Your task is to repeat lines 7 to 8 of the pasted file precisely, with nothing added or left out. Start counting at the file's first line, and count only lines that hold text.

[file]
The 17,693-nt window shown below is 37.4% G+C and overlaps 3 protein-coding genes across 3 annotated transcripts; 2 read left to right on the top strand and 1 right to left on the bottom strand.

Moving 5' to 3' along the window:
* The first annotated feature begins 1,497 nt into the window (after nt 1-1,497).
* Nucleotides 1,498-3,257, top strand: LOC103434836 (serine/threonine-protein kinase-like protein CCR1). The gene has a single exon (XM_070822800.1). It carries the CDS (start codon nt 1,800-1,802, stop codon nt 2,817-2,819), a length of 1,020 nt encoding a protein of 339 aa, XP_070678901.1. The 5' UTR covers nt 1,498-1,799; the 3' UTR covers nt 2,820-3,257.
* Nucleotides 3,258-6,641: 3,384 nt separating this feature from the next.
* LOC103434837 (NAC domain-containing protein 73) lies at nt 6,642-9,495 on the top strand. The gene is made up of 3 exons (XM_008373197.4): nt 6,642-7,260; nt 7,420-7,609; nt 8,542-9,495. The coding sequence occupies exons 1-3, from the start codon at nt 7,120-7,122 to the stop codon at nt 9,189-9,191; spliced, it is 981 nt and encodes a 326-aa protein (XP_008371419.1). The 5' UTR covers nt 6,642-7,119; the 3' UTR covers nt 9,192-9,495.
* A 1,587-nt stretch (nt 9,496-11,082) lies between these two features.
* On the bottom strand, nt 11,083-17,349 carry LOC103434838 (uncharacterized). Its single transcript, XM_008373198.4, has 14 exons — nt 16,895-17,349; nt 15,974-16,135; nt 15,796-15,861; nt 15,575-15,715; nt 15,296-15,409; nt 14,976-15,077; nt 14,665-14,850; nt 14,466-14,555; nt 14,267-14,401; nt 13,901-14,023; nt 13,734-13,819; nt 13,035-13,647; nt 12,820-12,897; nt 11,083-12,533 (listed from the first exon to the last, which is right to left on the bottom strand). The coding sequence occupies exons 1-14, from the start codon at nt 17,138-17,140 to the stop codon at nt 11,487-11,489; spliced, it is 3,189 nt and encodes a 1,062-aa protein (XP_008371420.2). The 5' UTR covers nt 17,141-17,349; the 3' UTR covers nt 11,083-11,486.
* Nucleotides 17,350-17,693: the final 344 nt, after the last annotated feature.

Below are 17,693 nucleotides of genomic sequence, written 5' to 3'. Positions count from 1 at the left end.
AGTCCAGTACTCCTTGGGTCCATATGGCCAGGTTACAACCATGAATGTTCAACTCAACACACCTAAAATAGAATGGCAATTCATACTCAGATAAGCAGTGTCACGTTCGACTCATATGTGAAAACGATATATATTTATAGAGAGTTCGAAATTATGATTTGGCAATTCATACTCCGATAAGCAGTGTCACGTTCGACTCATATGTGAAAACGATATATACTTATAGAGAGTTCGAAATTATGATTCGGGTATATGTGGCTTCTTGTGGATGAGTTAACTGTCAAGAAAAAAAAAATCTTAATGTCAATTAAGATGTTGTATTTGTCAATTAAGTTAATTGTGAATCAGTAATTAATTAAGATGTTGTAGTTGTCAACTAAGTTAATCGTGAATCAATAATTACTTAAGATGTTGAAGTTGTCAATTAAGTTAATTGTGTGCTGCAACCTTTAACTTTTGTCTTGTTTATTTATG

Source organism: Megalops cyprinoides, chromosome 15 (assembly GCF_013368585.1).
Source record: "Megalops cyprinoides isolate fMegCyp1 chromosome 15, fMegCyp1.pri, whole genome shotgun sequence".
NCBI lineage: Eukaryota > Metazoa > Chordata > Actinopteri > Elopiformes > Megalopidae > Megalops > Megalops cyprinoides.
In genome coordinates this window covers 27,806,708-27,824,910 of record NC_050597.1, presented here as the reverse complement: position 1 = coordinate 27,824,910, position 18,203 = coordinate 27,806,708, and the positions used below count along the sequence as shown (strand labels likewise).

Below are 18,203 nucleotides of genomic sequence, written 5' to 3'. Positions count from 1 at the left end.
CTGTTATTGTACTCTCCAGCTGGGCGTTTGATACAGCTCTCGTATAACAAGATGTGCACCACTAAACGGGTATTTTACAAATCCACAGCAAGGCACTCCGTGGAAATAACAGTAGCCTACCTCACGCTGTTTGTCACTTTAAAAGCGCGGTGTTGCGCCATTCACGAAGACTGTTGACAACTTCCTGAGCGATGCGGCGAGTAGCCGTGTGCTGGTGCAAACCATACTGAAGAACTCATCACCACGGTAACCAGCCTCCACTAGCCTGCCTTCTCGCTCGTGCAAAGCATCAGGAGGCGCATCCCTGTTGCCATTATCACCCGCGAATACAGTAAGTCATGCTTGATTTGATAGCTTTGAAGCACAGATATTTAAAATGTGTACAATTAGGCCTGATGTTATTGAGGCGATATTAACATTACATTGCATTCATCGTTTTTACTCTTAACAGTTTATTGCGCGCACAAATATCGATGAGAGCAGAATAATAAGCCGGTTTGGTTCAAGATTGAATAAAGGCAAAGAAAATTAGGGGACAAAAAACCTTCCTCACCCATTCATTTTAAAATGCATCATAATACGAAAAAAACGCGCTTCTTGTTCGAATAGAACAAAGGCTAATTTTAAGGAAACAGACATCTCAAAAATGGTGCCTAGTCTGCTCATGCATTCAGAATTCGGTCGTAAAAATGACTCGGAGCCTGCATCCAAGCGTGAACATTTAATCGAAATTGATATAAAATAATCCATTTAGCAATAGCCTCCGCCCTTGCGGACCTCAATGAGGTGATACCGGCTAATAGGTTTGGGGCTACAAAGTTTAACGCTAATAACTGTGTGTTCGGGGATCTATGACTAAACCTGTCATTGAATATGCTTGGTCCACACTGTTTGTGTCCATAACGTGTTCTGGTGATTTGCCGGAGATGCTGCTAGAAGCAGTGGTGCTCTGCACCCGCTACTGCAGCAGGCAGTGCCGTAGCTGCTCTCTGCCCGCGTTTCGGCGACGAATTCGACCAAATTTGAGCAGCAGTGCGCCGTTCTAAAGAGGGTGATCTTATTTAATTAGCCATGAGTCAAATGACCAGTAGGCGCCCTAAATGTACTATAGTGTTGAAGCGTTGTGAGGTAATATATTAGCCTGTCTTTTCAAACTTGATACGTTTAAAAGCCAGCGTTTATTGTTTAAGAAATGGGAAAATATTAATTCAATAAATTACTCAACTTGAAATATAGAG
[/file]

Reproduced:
* A 1,587-nt stretch (nt 9,496-11,082) lies between these two features.
* On the bottom strand, nt 11,083-17,349 carry LOC103434838 (uncharacterized). Its single transcript, XM_008373198.4, has 14 exons — nt 16,895-17,349; nt 15,974-16,135; nt 15,796-15,861; nt 15,575-15,715; nt 15,296-15,409; nt 14,976-15,077; nt 14,665-14,850; nt 14,466-14,555; nt 14,267-14,401; nt 13,901-14,023; nt 13,734-13,819; nt 13,035-13,647; nt 12,820-12,897; nt 11,083-12,533 (listed from the first exon to the last, which is right to left on the bottom strand). The coding sequence occupies exons 1-14, from the start codon at nt 17,138-17,140 to the stop codon at nt 11,487-11,489; spliced, it is 3,189 nt and encodes a 1,062-aa protein (XP_008371420.2). The 5' UTR covers nt 17,141-17,349; the 3' UTR covers nt 11,083-11,486.